Book: “Whispers of Shadow and Flame” by L. Penelope
Publishing Info: St. Martin’s Griffin, October 2019
Where Did I Get this Book: NetGalley
Book Description: The Mantle that separates the kingdoms of Elsira and Lagrimar is about to fall. And life will drastically change for both kingdoms.
Born with a deadly magic she cannot control, Kyara is forced to become an assassin. Known as the Poison Flame in the kingdom of Lagrimar, she is notorious and lethal, but secretly seeks freedom from both her untamed power and the blood spell that commands her. She is tasked with capturing the legendary rebel called the Shadowfox, but everything changes when she learns her target’s true identity.
Darvyn ol-Tahlyro may be the most powerful Earthsinger in generations, but guilt over those he couldn’t save tortures him daily. He isn’t sure he can trust the mysterious young woman who claims to need his help, but when he discovers Kyara can unlock the secrets of his past, he can’t stay away.
Kyara and Darvyn grapple with betrayal, old promises, and older prophecies—all while trying to stop a war. And when a new threat emerges, they must beat the odds to save both kingdoms.
Previously Reviewed: “Song of Blood and Stone”
Review: It’s been quite a while since I reviewed the first book in this series. I remember really enjoying it, but I’ll be honest, I had to go back and read my review to really catch up on the world and characters before requesting this one. However, given how positively I’d reviewed that book, I felt fairly confident in this second one, even if, sadly, it was following a separate set of characters than the ones I had grown to love. And while I did find this a quick read, it didn’t really hit home in the same way as that first entry.
Due to the powerful magic within her, Kyara’s life has not been her own. Instead of choosing her own path, she’s been forced to become an assassin, a notorious one at that, known as the Poison Flame. But when her most recent target turns out to be more than he seems, Kyara sees an opportunity to begin reclaiming her own power. For his part, Darvyn is also uniquely powerful, but has begun to sink under the weight of guilt and regret over those he wasn’t able to save. Together, Kyara and Darvyn will uncover truths and mysteries that have long been kept in the shadow. But to make their way forward, they will have to learn to trust each other.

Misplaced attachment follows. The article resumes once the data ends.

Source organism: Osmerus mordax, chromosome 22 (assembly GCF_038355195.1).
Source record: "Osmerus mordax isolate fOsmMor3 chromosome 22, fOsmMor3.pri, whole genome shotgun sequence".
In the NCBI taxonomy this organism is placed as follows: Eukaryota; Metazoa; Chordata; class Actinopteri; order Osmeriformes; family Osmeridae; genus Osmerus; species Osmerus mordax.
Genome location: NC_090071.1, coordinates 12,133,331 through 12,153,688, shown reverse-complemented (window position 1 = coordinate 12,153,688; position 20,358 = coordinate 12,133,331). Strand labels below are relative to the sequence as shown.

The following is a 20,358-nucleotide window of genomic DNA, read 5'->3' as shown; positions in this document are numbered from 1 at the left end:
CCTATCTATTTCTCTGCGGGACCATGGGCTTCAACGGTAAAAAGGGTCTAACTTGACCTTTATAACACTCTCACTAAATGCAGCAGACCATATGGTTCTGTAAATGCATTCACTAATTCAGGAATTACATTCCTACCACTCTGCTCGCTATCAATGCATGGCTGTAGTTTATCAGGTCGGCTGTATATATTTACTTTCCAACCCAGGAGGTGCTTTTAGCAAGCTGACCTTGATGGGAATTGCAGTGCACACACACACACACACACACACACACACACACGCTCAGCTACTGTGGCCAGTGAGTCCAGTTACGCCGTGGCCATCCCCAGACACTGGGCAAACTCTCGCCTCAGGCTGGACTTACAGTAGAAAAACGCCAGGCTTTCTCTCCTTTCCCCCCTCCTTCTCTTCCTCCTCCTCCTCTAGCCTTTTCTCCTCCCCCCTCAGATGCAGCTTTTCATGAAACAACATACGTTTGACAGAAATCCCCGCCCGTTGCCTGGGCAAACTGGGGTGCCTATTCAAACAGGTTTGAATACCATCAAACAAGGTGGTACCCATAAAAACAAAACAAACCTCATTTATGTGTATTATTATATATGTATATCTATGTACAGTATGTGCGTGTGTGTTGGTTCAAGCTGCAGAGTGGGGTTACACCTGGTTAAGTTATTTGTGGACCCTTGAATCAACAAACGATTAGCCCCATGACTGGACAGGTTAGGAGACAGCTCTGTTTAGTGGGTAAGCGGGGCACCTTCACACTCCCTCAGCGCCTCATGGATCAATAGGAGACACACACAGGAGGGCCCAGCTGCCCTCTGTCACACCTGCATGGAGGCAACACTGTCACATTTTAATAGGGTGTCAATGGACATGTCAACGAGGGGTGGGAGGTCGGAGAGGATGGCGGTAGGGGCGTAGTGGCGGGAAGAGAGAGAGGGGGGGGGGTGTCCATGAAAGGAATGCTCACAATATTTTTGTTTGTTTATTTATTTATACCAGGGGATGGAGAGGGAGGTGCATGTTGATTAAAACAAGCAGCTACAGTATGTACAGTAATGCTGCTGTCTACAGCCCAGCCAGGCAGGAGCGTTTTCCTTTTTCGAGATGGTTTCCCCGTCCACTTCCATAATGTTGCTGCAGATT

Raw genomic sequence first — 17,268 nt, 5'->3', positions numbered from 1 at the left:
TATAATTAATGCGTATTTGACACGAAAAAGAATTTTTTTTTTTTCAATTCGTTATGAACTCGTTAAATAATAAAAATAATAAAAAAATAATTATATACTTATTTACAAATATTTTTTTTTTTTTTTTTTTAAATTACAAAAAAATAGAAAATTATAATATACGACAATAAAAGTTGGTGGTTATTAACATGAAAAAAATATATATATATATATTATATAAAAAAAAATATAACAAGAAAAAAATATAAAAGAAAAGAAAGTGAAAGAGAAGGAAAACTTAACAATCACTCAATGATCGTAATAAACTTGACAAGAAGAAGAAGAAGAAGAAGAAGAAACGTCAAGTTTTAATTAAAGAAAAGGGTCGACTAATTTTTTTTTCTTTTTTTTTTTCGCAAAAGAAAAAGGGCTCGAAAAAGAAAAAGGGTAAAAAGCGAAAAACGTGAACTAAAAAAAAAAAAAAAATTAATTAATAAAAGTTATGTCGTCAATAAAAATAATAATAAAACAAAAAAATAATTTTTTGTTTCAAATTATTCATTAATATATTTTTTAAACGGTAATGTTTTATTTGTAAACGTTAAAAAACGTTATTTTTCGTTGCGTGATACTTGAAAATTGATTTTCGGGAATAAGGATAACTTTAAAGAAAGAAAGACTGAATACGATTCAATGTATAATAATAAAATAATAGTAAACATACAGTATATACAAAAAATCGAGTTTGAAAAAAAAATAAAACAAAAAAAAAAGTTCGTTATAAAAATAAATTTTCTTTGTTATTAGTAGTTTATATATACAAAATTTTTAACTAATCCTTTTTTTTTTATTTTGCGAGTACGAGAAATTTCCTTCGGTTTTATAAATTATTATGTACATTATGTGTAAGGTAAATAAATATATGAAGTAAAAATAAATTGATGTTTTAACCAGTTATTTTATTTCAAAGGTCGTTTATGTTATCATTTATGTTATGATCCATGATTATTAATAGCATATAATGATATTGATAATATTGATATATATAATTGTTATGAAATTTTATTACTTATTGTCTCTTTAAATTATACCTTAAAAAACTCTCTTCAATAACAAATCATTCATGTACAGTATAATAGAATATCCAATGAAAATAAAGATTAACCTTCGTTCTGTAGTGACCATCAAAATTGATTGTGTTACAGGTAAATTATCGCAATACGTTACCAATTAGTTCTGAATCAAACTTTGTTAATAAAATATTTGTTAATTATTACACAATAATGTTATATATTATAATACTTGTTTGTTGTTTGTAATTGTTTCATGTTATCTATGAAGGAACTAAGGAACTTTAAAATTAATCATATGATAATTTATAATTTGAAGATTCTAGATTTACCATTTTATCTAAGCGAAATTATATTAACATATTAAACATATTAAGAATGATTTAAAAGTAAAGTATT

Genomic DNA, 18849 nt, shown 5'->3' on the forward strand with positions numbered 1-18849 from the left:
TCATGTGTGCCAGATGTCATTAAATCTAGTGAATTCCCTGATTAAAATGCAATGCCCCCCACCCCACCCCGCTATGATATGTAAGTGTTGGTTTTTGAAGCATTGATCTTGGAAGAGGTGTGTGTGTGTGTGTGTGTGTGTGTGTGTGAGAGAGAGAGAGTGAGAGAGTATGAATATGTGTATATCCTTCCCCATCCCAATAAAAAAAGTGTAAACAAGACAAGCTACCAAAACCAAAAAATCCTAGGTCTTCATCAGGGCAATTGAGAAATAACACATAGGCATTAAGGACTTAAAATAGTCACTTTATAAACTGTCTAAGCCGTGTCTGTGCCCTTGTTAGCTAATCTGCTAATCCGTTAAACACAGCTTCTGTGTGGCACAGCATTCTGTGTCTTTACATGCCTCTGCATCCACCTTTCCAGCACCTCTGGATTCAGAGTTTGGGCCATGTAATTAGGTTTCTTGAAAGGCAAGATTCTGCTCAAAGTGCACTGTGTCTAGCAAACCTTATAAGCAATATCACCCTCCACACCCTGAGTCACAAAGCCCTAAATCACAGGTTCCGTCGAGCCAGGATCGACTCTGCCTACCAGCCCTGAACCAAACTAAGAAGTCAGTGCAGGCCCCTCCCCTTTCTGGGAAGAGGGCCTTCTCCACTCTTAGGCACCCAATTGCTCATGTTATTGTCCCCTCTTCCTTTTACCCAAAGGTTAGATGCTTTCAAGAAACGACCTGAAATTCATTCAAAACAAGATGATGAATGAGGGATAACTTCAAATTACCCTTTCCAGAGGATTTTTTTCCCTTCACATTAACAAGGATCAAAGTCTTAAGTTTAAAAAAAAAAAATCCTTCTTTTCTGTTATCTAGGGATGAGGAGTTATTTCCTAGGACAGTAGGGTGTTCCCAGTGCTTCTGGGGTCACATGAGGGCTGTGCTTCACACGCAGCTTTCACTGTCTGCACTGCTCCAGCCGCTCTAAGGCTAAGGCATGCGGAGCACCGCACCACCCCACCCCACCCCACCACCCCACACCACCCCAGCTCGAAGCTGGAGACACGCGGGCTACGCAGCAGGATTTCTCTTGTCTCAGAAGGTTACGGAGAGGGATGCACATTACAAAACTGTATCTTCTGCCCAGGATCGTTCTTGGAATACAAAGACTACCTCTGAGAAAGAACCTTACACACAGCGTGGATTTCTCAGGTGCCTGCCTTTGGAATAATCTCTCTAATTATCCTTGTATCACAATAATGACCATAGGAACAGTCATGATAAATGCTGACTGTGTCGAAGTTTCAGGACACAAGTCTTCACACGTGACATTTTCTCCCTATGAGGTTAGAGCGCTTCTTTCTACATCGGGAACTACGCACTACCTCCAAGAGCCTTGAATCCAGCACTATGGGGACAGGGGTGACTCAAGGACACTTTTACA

While this book didn’t hit the same sweet spot as the first one, there were still several things to like about it. For one, I still really enjoy the world-building. The last book really delved into the way this world’s history and the magical barrier that has divided it in two has affected the various groups of people living on either side. We explored how history is told by the winner and how the responsibility for the welfare of people expands beyond borders and one’s own patriotism to one’s own homeland. But by the end of that book, that barrier was coming down. That left a lot of interesting new pathways open for this book to explore, and the worldbuilding and continued fleshing out of the various cultures and peoples of this world didn’t disappoint.
I also still really enjoy Penelope’s writing style. It’s quick, clear, and engaging. There are a number of magical elements and, of course, an entirely fictional world. It takes a strong writer to really ground those sorts of unknowns into an understandable and approachable block of text. Even while some parts of this story didn’t work for me, I still blazed through it in a few short days.
Surprising no one, perhaps, where this book stumbled for me was with the characters. Of course, I knew going in that we’d have a new batch of characters, but I was disappointed to not even see our original two in passing. Beyond that, the way the book is summarized leads readers to believe that the book will unfold in a similar way to the first, alternating between two lead characters’ POV. Sadly, no. There were way more characters than that! Somewhere between four and six, I’d say. Not only do I generally not prefer books with large ensemble casts of POV characters (it takes a really master-level hand at writing to make that many characters feel distinct and worthy of a reader’s interest and investment), but it also reduced the page time for the two characters who were still mean to be read as “main” characters. In the first book, there was plenty of time to become attached and invested in our leads. Here, I found myself really struggling to care overly much about either Kyara or Darvyn.
And while the author’s writing is up to the task of creating vast, complicated worlds and systems, it faltered with characterization. The overall tone of writing didn’t change from character to character, leaving Kyara and Darvyn, very different characters not only because of gender but also life experiences, reading almost identically to one another. There was also another character’s POV chapter that was writing in a completely different tense than the reset of the book, a HUGE pet peeve of mine. It always feels overly tricky and rarely is there any payoff for this choice (a notable exception and an excellent example of intentional use of this writing method would be N.K. Jemisin’s Broken Earth trilogy).
So, while I’m still intrigued by the world and the larger-scope conflict that has been brewing, I struggled to enjoy this book as much as I did the first. I’ll likely continue to the third, however, as I’m curious to see how the bigger mysteries will resolve.
Rating 7: Weak characterization let down a book with strong world-building and magical intrigue.
“Whispers of Shadow and Flame” is on these these Goodreads lists: Black Women Heroines in Urban Fantasy, Paranormal Romance, and Science Fiction and Best Diverse Speculative Fiction.
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